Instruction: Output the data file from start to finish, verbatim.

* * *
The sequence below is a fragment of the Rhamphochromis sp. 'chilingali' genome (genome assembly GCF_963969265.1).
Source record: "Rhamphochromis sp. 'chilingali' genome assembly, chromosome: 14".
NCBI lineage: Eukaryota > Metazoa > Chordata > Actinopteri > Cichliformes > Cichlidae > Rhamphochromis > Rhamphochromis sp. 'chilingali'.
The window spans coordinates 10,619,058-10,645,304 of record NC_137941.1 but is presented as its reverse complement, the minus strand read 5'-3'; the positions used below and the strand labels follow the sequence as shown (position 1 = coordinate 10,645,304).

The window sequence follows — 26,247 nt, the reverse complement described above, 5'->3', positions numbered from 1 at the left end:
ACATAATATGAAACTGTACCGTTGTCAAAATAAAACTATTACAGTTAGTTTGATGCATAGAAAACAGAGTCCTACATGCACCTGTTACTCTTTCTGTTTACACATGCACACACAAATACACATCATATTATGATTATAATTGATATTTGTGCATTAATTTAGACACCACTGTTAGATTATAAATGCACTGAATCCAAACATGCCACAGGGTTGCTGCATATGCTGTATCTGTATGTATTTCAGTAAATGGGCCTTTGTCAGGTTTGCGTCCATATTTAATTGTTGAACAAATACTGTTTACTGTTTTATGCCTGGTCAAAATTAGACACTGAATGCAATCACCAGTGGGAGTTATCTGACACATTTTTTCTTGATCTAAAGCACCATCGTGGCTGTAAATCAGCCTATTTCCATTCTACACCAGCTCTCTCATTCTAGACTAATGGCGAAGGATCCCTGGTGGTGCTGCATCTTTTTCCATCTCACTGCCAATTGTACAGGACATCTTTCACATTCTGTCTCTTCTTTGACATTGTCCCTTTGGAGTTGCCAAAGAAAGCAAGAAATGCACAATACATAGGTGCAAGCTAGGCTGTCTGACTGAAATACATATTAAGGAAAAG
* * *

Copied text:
The sequence below is a fragment of the Rhamphochromis sp. 'chilingali' genome (genome assembly GCF_963969265.1).
Source record: "Rhamphochromis sp. 'chilingali' genome assembly, chromosome: 14".
NCBI lineage: Eukaryota > Metazoa > Chordata > Actinopteri > Cichliformes > Cichlidae > Rhamphochromis > Rhamphochromis sp. 'chilingali'.
The window spans coordinates 10,619,058-10,645,304 of record NC_137941.1 but is presented as its reverse complement, the minus strand read 5'-3'; the positions used below and the strand labels follow the sequence as shown (position 1 = coordinate 10,645,304).

The window sequence follows — 26,247 nt, the reverse complement described above, 5'->3', positions numbered from 1 at the left end:
ACATAATATGAAACTGTACCGTTGTCAAAATAAAACTATTACAGTTAGTTTGATGCATAGAAAACAGAGTCCTACATGCACCTGTTACTCTTTCTGTTTACACATGCACACACAAATACACATCATATTATGATTATAATTGATATTTGTGCATTAATTTAGACACCACTGTTAGATTATAAATGCACTGAATCCAAACATGCCACAGGGTTGCTGCATATGCTGTATCTGTATGTATTTCAGTAAATGGGCCTTTGTCAGGTTTGCGTCCATATTTAATTGTTGAACAAATACTGTTTACTGTTTTATGCCTGGTCAAAATTAGACACTGAATGCAATCACCAGTGGGAGTTATCTGACACATTTTTTCTTGATCTAAAGCACCATCGTGGCTGTAAATCAGCCTATTTCCATTCTACACCAGCTCTCTCATTCTAGACTAATGGCGAAGGATCCCTGGTGGTGCTGCATCTTTTTCCATCTCACTGCCAATTGTACAGGACATCTTTCACATTCTGTCTCTTCTTTGACATTGTCCCTTTGGAGTTGCCAAAGAAAGCAAGAAATGCACAATACATAGGTGCAAGCTAGGCTGTCTGACTGAAATACATATTAAGGAAAAG